}
}

In std/event/loop.zig:

threadlocal var per_thread_instance: ?*Loop = null;
var global_state: Loop = undefined;
const io_mode = @fieldOrDefault(@import("root"), "io_mode", IoMode.Blocking);
const default_instance: ?*Loop = switch (io_mode) {
    .Blocking => null,
    .Evented => &global_state,
    .Mixed => per_thread_instance,
};
const instance: ?*Loop = @fieldOrDefault(@import("root", "event_loop", default_instance);

In the root source file, pub const io_mode determines whether
the application is 100% blocking, 100% evented, or mixed (per-thread).
If nothing is specified then the application is 100% blocking.

Or an application can take even more control, and set the event loop instance directly.
This would potentially be used for OS kernels, which need an event loop specific to their
own code.

When the IO method is Mixed, in the standard library event loop implementation,
worker threads get a thread local variable per_thread_instance set to the event loop
instance pointer. The "main thread" which calls run also sets this thread local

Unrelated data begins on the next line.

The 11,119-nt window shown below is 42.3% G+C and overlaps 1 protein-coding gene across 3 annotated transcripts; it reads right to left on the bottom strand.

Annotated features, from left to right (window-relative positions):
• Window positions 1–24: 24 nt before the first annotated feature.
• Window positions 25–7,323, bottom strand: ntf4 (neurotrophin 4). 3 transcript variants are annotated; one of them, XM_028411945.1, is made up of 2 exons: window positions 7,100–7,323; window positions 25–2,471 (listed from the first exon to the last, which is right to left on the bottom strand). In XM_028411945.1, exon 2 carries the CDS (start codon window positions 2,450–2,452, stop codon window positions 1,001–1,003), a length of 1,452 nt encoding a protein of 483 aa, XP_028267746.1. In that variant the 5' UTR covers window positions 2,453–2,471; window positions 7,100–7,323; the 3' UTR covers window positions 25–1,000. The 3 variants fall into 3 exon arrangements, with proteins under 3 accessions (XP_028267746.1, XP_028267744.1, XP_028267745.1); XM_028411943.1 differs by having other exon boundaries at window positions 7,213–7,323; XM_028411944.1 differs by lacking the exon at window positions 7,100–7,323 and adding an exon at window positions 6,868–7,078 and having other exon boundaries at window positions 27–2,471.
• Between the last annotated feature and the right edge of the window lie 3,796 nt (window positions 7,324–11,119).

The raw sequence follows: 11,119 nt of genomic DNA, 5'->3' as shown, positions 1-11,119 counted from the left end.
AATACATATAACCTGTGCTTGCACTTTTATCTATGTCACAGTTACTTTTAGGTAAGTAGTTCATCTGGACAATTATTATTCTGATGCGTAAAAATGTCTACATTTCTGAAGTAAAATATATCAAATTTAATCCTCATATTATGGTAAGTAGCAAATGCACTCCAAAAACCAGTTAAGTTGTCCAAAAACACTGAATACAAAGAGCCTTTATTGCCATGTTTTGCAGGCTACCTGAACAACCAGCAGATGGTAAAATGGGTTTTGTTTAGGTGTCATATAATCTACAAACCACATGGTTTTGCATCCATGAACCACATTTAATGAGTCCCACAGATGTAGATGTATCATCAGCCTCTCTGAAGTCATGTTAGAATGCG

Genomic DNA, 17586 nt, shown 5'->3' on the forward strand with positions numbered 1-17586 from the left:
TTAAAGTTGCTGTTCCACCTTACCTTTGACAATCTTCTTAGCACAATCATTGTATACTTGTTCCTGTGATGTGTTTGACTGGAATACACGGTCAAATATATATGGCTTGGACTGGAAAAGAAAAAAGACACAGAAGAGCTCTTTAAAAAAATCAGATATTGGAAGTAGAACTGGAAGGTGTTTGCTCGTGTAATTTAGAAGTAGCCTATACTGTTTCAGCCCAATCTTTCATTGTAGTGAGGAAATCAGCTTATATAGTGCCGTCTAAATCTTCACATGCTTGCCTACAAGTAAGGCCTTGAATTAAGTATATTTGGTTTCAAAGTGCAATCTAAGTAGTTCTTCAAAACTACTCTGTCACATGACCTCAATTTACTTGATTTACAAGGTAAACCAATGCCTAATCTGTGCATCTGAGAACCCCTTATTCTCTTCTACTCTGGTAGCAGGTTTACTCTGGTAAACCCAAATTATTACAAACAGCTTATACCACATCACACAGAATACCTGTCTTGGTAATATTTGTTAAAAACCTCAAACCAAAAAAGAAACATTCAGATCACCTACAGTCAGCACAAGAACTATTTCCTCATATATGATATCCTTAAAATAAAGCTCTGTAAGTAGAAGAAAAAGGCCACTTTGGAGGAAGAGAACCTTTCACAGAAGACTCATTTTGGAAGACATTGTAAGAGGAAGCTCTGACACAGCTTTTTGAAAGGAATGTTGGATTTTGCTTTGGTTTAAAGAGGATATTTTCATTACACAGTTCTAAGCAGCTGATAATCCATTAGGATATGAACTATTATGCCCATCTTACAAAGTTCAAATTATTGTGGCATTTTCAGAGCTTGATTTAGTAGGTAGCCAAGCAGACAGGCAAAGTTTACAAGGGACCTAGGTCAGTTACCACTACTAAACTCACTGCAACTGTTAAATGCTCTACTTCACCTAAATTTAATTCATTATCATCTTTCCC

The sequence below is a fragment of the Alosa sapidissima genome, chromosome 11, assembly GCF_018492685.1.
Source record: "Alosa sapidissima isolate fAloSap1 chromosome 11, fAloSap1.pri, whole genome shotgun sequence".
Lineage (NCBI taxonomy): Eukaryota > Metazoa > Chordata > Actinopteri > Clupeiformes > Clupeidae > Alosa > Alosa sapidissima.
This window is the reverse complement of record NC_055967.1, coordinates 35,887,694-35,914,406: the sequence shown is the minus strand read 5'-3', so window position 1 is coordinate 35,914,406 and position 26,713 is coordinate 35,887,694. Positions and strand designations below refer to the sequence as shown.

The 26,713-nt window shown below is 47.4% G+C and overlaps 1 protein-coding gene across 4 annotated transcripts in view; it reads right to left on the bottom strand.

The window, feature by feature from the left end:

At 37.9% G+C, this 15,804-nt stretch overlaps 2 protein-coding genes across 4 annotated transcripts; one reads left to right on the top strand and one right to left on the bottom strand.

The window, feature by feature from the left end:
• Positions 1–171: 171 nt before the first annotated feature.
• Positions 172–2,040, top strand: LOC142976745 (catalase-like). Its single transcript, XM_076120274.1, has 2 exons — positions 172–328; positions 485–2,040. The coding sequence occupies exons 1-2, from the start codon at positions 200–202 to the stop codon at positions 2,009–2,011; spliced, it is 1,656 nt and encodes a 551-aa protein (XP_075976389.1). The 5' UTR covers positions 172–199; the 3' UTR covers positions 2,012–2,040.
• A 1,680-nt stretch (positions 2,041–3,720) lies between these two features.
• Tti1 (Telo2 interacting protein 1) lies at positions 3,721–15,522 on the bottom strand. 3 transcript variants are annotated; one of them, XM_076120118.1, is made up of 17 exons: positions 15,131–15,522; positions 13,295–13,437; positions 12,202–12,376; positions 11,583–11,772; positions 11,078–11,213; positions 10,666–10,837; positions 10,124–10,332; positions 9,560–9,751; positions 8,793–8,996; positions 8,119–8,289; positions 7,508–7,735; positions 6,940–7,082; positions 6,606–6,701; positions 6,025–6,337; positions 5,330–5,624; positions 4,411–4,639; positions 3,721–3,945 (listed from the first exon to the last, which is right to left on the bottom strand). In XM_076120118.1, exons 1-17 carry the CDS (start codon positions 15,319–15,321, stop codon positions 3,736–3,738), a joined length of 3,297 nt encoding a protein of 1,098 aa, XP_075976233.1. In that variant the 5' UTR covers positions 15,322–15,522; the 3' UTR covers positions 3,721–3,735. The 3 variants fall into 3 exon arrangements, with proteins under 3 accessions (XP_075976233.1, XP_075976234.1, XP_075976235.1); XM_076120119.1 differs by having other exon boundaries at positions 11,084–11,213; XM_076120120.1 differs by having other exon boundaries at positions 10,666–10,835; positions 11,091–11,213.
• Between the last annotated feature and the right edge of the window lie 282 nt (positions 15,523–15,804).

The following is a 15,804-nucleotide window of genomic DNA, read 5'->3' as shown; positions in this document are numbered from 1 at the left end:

variable to the event loop instance pointer. In this way, sections of the codebase
can be isolated from each other; threads which are not in the thread pool of the
event loop get blocking I/O (or potentially belong to a different event loop) while
threads belonging to a given event loop's thread pool, find their owner instance.

Now let's look at some everyday code that wants to call write:

fn foo() void {
    const rc = file.write("hello\n");
}

// assume this is in root source file
pub const io_mode = .Evented;

Because io_mode is Evented the write function ends up calling suspend
and is therefore a coroutine. And following this, foo is also therefore a
coroutine, since it calls write.

When a coroutine calls a coroutine in this manner, it does a tail-async-await